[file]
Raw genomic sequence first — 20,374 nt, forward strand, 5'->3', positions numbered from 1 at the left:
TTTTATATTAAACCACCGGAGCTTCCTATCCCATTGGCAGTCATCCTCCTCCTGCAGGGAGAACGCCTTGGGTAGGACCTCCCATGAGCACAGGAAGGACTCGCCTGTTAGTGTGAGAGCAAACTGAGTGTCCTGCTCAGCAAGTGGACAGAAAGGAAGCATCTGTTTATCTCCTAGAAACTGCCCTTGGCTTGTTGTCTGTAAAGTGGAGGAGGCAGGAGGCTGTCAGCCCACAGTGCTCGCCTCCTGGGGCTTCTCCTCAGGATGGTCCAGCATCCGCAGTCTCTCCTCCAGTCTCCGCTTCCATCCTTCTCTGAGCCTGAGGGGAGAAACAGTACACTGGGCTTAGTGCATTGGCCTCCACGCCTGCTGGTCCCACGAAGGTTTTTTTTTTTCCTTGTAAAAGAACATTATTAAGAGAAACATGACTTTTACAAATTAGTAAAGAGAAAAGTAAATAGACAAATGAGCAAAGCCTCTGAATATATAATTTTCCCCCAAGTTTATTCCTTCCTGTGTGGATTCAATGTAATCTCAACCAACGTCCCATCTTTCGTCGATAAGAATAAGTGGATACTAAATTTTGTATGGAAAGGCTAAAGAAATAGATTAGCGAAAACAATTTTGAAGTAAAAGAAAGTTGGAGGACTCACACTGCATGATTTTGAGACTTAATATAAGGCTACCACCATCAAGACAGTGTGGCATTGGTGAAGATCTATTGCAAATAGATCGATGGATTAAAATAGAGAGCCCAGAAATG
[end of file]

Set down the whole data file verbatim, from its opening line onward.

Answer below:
Raw genomic sequence first — 20,374 nt, forward strand, 5'->3', positions numbered from 1 at the left:
TTTTATATTAAACCACCGGAGCTTCCTATCCCATTGGCAGTCATCCTCCTCCTGCAGGGAGAACGCCTTGGGTAGGACCTCCCATGAGCACAGGAAGGACTCGCCTGTTAGTGTGAGAGCAAACTGAGTGTCCTGCTCAGCAAGTGGACAGAAAGGAAGCATCTGTTTATCTCCTAGAAACTGCCCTTGGCTTGTTGTCTGTAAAGTGGAGGAGGCAGGAGGCTGTCAGCCCACAGTGCTCGCCTCCTGGGGCTTCTCCTCAGGATGGTCCAGCATCCGCAGTCTCTCCTCCAGTCTCCGCTTCCATCCTTCTCTGAGCCTGAGGGGAGAAACAGTACACTGGGCTTAGTGCATTGGCCTCCACGCCTGCTGGTCCCACGAAGGTTTTTTTTTTTCCTTGTAAAAGAACATTATTAAGAGAAACATGACTTTTACAAATTAGTAAAGAGAAAAGTAAATAGACAAATGAGCAAAGCCTCTGAATATATAATTTTCCCCCAAGTTTATTCCTTCCTGTGTGGATTCAATGTAATCTCAACCAACGTCCCATCTTTCGTCGATAAGAATAAGTGGATACTAAATTTTGTATGGAAAGGCTAAAGAAATAGATTAGCGAAAACAATTTTGAAGTAAAAGAAAGTTGGAGGACTCACACTGCATGATTTTGAGACTTAATATAAGGCTACCACCATCAAGACAGTGTGGCATTGGTGAAGATCTATTGCAAATAGATCGATGGATTAAAATAGAGAGCCCAGAAATG